On this day, March 3, 1859, Oregon's first Governor John Whiteaker took office. He was native of Indiana. He joined the army during the Mexican-American War and then prospected during the California Gold Rush. After moving to the Oregon Territory, he served as a judge and member of the legislature.
Also on this day, March 3, 2004, hundreds of gay couples applied for marriage licenses in Portland following an overnight policy change by county commissioners.
Also on this day, March 3, 1999, the New Carissa ran aground again after its towline broke during towing in stormy seas. The oil tanker had run aground earlier in the month near Coos Bay.
You may want to check out Eugene Airport as a viable option to traveling I-205
f you live in the mid-valley and fly out of Portland or have reason to travel to Washington, your trip will get more expensive and time consuming. What you've heard is true. Congestion pricing is coming to I-5 and I-205. ODOT has two toll projects underway in the Portland metro area -- the I-205 Toll Project
and the Regional Mobility Pricing Project
-- to manage traffic on I-205 and I-5 in a way that is equitable and addresses climate change while providing needed funding for critical infrastructure and safety improvements. While separate projects, they update each other. Toll prices will be higher at peak traffic times, a concept known as â€œvariable pricing.â€ Both projects have concluded:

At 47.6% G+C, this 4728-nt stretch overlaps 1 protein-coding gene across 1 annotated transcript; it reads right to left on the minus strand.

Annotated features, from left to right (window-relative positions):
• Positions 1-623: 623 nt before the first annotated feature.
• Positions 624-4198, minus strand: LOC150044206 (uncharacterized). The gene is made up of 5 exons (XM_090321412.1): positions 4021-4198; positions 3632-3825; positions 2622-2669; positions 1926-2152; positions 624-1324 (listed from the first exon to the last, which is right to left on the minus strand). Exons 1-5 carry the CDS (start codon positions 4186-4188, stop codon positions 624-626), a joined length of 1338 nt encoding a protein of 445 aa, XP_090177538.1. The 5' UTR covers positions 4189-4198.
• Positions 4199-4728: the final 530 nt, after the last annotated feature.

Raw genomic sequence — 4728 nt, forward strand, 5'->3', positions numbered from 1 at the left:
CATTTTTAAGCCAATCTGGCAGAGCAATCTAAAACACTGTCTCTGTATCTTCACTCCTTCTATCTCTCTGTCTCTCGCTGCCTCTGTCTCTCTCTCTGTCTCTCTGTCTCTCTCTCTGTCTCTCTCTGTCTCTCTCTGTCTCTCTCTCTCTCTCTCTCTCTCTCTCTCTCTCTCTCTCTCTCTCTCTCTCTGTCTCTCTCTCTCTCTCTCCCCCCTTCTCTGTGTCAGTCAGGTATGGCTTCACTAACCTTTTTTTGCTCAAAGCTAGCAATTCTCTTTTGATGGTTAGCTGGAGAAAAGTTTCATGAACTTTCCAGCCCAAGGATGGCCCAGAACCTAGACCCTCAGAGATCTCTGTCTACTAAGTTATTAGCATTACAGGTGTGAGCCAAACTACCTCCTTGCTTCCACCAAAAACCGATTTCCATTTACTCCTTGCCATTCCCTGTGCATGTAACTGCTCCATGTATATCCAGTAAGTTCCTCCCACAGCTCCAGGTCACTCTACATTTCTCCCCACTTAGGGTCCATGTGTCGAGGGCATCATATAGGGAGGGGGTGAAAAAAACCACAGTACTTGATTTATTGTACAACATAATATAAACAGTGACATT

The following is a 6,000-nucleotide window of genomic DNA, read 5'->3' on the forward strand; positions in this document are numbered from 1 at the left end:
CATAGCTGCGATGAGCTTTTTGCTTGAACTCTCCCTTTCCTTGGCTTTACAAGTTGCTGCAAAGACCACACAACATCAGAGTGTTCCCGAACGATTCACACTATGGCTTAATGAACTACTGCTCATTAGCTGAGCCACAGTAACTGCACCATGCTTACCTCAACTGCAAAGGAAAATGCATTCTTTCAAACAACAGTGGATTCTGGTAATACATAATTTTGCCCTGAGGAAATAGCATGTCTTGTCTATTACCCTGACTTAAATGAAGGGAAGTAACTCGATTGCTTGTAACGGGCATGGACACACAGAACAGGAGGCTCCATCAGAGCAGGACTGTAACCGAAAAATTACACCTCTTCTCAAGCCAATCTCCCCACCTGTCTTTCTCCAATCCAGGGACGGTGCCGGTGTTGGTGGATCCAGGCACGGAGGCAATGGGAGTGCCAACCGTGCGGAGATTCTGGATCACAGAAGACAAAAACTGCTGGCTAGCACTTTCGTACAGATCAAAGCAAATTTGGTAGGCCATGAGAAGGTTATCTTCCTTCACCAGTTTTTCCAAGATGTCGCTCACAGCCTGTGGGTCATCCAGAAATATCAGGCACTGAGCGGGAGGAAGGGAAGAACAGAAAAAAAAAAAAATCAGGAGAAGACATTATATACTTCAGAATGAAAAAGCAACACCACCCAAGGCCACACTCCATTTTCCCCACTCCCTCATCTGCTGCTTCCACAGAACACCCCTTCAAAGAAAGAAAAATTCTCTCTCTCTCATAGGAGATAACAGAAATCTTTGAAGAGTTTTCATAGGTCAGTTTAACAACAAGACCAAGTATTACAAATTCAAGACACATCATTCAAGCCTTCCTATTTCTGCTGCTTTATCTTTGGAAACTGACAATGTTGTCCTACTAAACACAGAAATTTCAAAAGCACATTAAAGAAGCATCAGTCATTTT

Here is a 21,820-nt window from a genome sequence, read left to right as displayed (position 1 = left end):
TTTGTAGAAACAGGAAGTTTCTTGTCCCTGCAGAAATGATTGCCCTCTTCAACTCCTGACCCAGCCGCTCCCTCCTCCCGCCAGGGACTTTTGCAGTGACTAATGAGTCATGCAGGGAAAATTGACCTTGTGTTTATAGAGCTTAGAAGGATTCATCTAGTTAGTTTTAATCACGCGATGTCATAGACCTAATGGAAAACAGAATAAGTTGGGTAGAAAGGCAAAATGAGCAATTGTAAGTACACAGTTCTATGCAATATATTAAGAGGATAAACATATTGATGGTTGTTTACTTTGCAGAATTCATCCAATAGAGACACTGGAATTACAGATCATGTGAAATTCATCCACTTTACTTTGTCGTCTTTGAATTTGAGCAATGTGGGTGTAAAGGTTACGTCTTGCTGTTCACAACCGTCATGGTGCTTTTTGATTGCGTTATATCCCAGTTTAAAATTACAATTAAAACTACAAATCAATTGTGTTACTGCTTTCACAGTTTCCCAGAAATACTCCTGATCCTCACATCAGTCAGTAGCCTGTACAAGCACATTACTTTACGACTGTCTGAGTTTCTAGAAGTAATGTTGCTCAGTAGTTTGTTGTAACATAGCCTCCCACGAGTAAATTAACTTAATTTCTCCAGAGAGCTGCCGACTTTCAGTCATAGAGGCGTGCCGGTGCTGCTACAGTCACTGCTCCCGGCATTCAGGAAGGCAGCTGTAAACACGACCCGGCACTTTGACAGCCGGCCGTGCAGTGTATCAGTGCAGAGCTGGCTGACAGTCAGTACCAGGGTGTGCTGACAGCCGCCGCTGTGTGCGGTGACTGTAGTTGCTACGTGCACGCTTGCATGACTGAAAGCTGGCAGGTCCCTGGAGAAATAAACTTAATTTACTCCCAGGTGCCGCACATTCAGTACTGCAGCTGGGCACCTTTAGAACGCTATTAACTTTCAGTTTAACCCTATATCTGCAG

- Drivers only pay for what they use.
- Tolls help traffic move more smoothly.
- Tolls provide a more reliable trip.
- Toll prices will not be a surprise.
The Regional Mobility Pricing Project will apply congestion pricing -- using variable-rate tolls -- on all lanes of I-5 and I-205 in the Portland metro area to manage traffic congestion and raise revenue for priority transportation projects.
The I-205 Toll Project will use variable-rate tolls on the Abernethy and Tualatin River Bridges to raise revenue to complete the I-205 Improvement Project and manage congestion. Toll revenue is needed to complete construction of the remaining phases of the I-205 Improvement Project, designed to address the bottleneck caused by the last remaining two-lane section of I-205. Without the completion, it is believed that diversion to local streets will increase when the interstate has stop-and-go traffic.
DOT has worked with the community since 2017 to design the project and received support for construction. ODOT completed the environmental review of the I-205 Improvement Project in 2018. Construction is estimated to cost about $700 million. Over the past three years, ODOT explored state and federal funding sources and determined other funding, even from the $5.3 billion Transportation Infrastructure Bill is not available to complete the project.
If you live in mid-valley, you may want to check out Eugene Airport as a viable option to traveling I-205, especially if you can travel during the week and are a little flexible on days. The costs are very comparable with Portland without the hassle of tolls along I-205. Another influencing factor is that Portland airport lost paramedics and firefighters
due to the mandates. The more Eugene Airport is utilized, the more flights can be scheduled. It could mean a downward trend for Portland to relieve traffic congestion.
Oregon Department of Transportation will hold Regional Mobility Pricing Project workshops focused on finding solutions to managing congestion in a way that is equitable and addresses climate change while providing needed funding for critical infrastructure and safety improvements. A workshop is scheduled for November 9 and 10 that will be available to livestream and participate in an online survey throughout the meeting.
|Post Date: 2021-11-06 20:58:07
|Last Update: 2021-11-06 22:15:16